OCT 02, 2018 7:22 PM PDT

Mycobacterial Lung Disease, FDA Approves New Drug

WRITTEN BY: Nouran Amin

Image via National Heart, Lung, and Blood Institute - NIH

New drug seeking to treat antibiotic-resistant lung disease has just been approved by the U.S. Food and Drug Administration. The drug is called ‘Arikayce’ which stands for amikacin liposome inhalation suspension. Arikayce will specifically treat lung disease in a limited population of patients infected by a group of bacteria known as Mycobacterium avium complex (MAC) and who do not respond to conventional treatment.

MAC is a nontuberculous mycobacterium (NTM) that is mostly present in water and soil. Some of the symptoms of patients infected with MAC include persistent cough, fatigue, weight loss, night sweats, and occasionally shortness of breath and coughing up of blood.

"As bacteria continue to grow impervious to currently available antibiotics, we need to encourage the development of drugs that can treat resistant infections. That means utilizing novel tools intended to streamline development and encourage investment into these important endeavors," explains FDA Commissioner Scott Gottlieb, M.D. "This approval is the first time a drug is being approved under the Limited Population Pathway for Antibacterial and Antifungal Drugs, and it marks an important policy milestone. This pathway, advanced by Congress, aims to spur development of drugs targeting infections that lack effective therapies. We’re seeing a lot of early interest among sponsors in using this new pathway, and it’s our hope that it’ll spur more development and approval of antibacterial drugs for treating serious or life-threatening infections in limited populations of patients with unmet medical needs."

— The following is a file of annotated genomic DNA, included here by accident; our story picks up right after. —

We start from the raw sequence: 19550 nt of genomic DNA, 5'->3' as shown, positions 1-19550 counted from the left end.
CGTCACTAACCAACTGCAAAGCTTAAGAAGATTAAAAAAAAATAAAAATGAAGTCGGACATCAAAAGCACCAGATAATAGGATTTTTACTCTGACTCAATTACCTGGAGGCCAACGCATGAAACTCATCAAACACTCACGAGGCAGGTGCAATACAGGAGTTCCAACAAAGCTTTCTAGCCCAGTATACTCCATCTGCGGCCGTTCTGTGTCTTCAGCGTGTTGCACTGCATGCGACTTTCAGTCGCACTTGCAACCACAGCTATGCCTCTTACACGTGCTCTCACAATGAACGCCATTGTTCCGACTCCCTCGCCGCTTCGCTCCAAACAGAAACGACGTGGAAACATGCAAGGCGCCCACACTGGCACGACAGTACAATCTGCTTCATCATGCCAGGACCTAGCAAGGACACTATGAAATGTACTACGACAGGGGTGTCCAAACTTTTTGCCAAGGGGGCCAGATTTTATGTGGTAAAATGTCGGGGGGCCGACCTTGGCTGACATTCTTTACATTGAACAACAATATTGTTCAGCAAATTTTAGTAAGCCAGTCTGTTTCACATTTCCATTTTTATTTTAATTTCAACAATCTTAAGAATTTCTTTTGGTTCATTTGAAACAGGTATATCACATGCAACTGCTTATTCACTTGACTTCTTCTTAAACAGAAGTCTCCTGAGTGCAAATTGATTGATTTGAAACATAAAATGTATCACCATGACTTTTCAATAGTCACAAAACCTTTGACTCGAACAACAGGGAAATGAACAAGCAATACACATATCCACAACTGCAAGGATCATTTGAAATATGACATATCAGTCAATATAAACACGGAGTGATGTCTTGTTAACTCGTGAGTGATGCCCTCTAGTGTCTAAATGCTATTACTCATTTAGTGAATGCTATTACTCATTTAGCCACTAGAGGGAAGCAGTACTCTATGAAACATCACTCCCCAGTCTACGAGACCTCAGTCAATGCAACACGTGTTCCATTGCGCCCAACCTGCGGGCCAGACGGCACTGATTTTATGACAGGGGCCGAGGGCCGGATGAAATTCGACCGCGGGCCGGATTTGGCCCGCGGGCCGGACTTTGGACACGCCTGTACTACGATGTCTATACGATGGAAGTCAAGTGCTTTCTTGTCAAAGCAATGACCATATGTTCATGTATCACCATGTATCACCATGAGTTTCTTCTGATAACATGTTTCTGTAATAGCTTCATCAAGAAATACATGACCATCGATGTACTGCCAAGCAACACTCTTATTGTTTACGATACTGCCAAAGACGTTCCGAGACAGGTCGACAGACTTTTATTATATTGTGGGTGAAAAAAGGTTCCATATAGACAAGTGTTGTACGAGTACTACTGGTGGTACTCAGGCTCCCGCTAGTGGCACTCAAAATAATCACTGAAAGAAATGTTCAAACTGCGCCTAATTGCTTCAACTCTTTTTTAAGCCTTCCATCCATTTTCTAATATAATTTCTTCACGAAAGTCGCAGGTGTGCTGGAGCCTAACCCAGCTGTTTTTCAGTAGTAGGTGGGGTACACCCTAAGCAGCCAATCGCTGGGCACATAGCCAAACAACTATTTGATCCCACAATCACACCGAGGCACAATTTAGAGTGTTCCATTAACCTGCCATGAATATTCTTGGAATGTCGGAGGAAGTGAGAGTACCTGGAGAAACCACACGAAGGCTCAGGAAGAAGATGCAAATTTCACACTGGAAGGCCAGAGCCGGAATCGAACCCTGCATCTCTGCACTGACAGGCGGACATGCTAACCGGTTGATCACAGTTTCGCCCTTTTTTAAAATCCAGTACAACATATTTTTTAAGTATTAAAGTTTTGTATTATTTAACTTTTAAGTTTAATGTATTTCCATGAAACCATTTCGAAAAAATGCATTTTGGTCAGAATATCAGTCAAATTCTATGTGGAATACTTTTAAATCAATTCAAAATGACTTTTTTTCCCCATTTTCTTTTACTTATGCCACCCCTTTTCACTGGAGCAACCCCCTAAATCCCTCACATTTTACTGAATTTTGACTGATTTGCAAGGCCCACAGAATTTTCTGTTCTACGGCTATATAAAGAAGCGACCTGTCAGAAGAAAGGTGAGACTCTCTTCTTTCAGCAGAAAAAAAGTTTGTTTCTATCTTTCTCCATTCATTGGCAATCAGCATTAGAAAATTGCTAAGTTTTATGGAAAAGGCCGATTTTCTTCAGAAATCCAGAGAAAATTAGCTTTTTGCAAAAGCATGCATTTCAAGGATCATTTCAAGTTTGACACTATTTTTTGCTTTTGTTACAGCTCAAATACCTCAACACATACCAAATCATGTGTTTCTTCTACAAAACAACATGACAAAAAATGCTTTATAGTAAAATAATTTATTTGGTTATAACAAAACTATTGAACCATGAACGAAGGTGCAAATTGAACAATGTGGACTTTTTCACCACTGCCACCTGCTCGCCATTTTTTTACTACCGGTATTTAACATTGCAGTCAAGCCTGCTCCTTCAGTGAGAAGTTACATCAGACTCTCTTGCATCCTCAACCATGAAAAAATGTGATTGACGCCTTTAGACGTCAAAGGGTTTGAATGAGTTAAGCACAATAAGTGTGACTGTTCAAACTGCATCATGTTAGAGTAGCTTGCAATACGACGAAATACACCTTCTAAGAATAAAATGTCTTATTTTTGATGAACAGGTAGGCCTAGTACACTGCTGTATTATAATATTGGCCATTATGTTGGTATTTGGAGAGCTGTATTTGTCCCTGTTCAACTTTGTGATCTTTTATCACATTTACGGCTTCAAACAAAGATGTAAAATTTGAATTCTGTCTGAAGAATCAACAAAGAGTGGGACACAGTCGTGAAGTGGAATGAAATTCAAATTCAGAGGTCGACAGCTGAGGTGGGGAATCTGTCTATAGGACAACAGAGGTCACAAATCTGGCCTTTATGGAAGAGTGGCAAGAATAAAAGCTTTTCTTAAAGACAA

After successfully passing clinical trials, Arikayce is the first drug to be approved under the Limited Population Pathway for Antibacterial and Antifungal Drugs, or LPAD pathway. Arikayce will be delivered as an inhaled treatment through a nebulizer. There are some side effects noted in the clinical studies from taking the drug which include dysphonia (difficulty speaking), cough, ototoxicity (damaged hearing), upper airway irritation, musculoskeletal pain, fatigue, diarrhea and nausea. Additionally, the prescribing information includes warnings regarding the increased risk of respiratory implications that in some cases lead to hospitalization. These conditions include the increased risk of hypersensitivity pneumonitis (inflamed lungs), bronchospasm (tightening of the airway), exacerbation of underlying lung disease and hemoptysis (spitting up blood).

Learn more about Mycobacterial Lung Infection:

The FDA granted approval of Arikayce to Insmed, Inc. of Bridgewater, NJ.

Source: FDA

About the Author
  • Nouran is a scientist, educator, and life-long learner with a passion for making science more communicable. When not busy in the lab isolating blood macrophages, she enjoys writing on various STEM topics.
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